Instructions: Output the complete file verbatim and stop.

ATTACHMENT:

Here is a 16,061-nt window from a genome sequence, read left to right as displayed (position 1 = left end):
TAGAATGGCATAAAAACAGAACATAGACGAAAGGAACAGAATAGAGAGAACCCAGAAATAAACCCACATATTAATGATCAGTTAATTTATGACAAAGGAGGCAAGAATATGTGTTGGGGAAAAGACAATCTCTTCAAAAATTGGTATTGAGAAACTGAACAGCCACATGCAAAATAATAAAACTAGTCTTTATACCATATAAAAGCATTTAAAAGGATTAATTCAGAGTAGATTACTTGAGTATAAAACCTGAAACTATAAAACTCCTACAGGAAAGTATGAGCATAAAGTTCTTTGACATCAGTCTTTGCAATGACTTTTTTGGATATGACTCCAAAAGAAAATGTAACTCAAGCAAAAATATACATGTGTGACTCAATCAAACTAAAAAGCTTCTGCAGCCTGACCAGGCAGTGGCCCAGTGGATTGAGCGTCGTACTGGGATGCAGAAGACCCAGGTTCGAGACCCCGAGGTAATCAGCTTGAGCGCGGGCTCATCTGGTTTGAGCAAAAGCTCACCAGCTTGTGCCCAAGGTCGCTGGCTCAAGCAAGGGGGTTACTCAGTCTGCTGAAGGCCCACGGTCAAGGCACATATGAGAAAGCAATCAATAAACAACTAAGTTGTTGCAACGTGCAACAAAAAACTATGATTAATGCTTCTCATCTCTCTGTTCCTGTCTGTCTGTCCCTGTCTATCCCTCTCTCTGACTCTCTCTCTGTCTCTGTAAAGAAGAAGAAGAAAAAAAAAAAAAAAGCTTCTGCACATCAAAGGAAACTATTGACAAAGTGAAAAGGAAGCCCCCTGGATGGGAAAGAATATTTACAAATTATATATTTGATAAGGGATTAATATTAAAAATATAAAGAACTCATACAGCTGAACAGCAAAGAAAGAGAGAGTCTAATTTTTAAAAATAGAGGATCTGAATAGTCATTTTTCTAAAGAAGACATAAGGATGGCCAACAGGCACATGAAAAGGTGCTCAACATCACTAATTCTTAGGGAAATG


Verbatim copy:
Here is a 16,061-nt window from a genome sequence, read left to right as displayed (position 1 = left end):
TAGAATGGCATAAAAACAGAACATAGACGAAAGGAACAGAATAGAGAGAACCCAGAAATAAACCCACATATTAATGATCAGTTAATTTATGACAAAGGAGGCAAGAATATGTGTTGGGGAAAAGACAATCTCTTCAAAAATTGGTATTGAGAAACTGAACAGCCACATGCAAAATAATAAAACTAGTCTTTATACCATATAAAAGCATTTAAAAGGATTAATTCAGAGTAGATTACTTGAGTATAAAACCTGAAACTATAAAACTCCTACAGGAAAGTATGAGCATAAAGTTCTTTGACATCAGTCTTTGCAATGACTTTTTTGGATATGACTCCAAAAGAAAATGTAACTCAAGCAAAAATATACATGTGTGACTCAATCAAACTAAAAAGCTTCTGCAGCCTGACCAGGCAGTGGCCCAGTGGATTGAGCGTCGTACTGGGATGCAGAAGACCCAGGTTCGAGACCCCGAGGTAATCAGCTTGAGCGCGGGCTCATCTGGTTTGAGCAAAAGCTCACCAGCTTGTGCCCAAGGTCGCTGGCTCAAGCAAGGGGGTTACTCAGTCTGCTGAAGGCCCACGGTCAAGGCACATATGAGAAAGCAATCAATAAACAACTAAGTTGTTGCAACGTGCAACAAAAAACTATGATTAATGCTTCTCATCTCTCTGTTCCTGTCTGTCTGTCCCTGTCTATCCCTCTCTCTGACTCTCTCTCTGTCTCTGTAAAGAAGAAGAAGAAAAAAAAAAAAAAAGCTTCTGCACATCAAAGGAAACTATTGACAAAGTGAAAAGGAAGCCCCCTGGATGGGAAAGAATATTTACAAATTATATATTTGATAAGGGATTAATATTAAAAATATAAAGAACTCATACAGCTGAACAGCAAAGAAAGAGAGAGTCTAATTTTTAAAAATAGAGGATCTGAATAGTCATTTTTCTAAAGAAGACATAAGGATGGCCAACAGGCACATGAAAAGGTGCTCAACATCACTAATTCTTAGGGAAATG